Romney’s Anti-Bush Education Policies
Convention requires presidential candidates to issue policy statements on all major policy areas. So while Mitt Romney’s election strategy centers on exploiting the weak economy, on Wednesday he checked the “education” box. But while the candidate’s mind may be focused on other things, Romney’s speech, and the corresponding white paper, deserve attention.
Romney chose to frame his education agenda as a critique of President Obama and teachers unions, but it’s actually something much more interesting: an extended argument with George W. Bush. More than anything, Romney’s education platform is a sign of how swiftly the consensus Republican position on education has been overwhelmed by Tea Party anti-federalism and the economic interests of big business.
The most concrete proposal in the Romney education plan is to gut President Bush’s signature domestic policy initiative, No Child Left Behind. Provisions requiring states to hold schools accountable for student test scores would be eliminated. Instead, states would simply be required to administer tests and make results available to parents via school “scorecards.” (NCLB already has a scorecard provision and it’s unclear how Romney’s proposal would improve on it.) School choice is the other part of the equation: Armed with the scorecards, parents would be permitted to choose among different school options. The theory is that the discipline of market competition would replace NCLB-style government regulation as the force that will help “millions of kids” who are, in Romney’s words, “getting a third-world education.”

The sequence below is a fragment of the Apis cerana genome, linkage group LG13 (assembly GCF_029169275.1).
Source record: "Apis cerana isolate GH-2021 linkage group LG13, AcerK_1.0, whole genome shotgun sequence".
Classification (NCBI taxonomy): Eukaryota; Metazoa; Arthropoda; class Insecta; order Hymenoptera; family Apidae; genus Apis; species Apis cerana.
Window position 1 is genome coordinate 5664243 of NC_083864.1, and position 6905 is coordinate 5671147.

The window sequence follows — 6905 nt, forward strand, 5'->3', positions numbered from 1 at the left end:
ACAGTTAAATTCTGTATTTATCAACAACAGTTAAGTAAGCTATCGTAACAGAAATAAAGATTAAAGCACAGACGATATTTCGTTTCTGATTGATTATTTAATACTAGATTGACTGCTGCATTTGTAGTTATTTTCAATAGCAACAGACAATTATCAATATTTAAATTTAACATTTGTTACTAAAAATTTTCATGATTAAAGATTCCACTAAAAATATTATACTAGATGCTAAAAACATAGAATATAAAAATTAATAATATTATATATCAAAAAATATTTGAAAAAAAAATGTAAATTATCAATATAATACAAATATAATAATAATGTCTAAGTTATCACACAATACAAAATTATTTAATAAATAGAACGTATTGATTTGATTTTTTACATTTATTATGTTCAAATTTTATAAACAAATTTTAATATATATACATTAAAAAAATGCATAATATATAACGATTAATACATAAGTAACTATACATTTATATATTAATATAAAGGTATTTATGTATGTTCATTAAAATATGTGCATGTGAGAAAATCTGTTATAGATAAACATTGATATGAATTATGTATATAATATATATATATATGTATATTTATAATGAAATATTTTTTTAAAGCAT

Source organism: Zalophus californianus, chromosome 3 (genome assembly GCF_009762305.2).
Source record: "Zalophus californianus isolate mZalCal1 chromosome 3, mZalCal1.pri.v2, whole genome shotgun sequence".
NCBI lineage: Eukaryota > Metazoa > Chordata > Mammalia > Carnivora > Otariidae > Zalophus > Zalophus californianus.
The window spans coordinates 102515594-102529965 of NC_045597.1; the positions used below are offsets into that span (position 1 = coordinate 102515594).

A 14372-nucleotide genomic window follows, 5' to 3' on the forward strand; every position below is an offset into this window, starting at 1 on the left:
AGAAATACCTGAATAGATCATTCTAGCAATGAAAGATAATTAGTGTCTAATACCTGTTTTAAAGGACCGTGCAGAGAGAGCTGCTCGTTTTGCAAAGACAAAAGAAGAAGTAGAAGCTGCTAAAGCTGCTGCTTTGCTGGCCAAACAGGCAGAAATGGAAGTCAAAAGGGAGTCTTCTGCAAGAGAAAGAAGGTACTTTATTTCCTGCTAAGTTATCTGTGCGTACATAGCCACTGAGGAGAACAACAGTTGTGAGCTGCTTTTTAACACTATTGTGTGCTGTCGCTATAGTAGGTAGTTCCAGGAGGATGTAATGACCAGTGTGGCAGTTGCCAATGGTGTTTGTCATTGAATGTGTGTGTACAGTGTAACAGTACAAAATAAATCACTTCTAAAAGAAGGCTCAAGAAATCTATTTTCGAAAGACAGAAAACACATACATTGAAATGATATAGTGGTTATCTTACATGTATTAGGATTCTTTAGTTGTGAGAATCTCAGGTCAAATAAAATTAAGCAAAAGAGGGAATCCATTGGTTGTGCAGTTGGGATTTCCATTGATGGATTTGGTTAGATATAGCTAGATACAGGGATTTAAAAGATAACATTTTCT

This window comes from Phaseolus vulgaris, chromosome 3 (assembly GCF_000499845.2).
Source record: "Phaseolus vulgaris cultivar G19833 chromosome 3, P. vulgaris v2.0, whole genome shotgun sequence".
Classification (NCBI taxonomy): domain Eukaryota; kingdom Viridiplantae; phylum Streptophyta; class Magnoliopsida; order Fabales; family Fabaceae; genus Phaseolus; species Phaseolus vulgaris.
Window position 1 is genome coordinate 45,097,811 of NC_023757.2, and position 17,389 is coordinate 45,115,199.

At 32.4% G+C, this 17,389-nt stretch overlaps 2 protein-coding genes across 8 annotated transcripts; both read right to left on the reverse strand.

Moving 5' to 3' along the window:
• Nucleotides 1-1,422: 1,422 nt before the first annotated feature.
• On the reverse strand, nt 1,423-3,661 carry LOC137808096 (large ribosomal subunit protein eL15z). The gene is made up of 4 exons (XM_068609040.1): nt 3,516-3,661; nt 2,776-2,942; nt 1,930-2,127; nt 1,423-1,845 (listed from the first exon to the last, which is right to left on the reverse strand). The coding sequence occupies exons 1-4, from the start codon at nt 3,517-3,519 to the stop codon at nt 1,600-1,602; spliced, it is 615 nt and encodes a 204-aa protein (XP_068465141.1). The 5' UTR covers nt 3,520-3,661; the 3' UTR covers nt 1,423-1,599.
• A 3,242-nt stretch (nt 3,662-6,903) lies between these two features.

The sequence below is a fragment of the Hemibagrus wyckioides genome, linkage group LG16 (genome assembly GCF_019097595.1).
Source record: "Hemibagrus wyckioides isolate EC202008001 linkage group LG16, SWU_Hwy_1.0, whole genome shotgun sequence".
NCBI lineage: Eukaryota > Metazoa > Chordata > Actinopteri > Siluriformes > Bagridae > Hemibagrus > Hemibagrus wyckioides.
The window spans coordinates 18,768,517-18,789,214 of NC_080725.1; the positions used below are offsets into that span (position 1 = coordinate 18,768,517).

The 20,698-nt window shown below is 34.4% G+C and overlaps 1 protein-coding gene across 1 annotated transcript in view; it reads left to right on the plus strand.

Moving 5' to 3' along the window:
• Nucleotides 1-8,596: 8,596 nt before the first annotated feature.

Unfortunately, the policies that Romney proposes to empower parents are in no way plausible alternatives to NCLB. First, Romney calls for expanding the D.C. Opportunity Scholarship program as a “model for parental choice programs across the nation.” It is hard to imagine a more purely symbolic, un-scalable program than the D.C. scholarships, a federally-funded and Congressionally-imposed program that provides $8,000 to $12,000 awards to 1,600 low-income students in the District of Columbia (or about two percent of all the district’s regular public and charter school population) so that they can attend private schools. Studies have found that D.C. scholarship recipients are more likely to graduate from high school than similar students who stayed in D.C.’s oft-criticized public school system, but don’t seem to score better on standardized tests.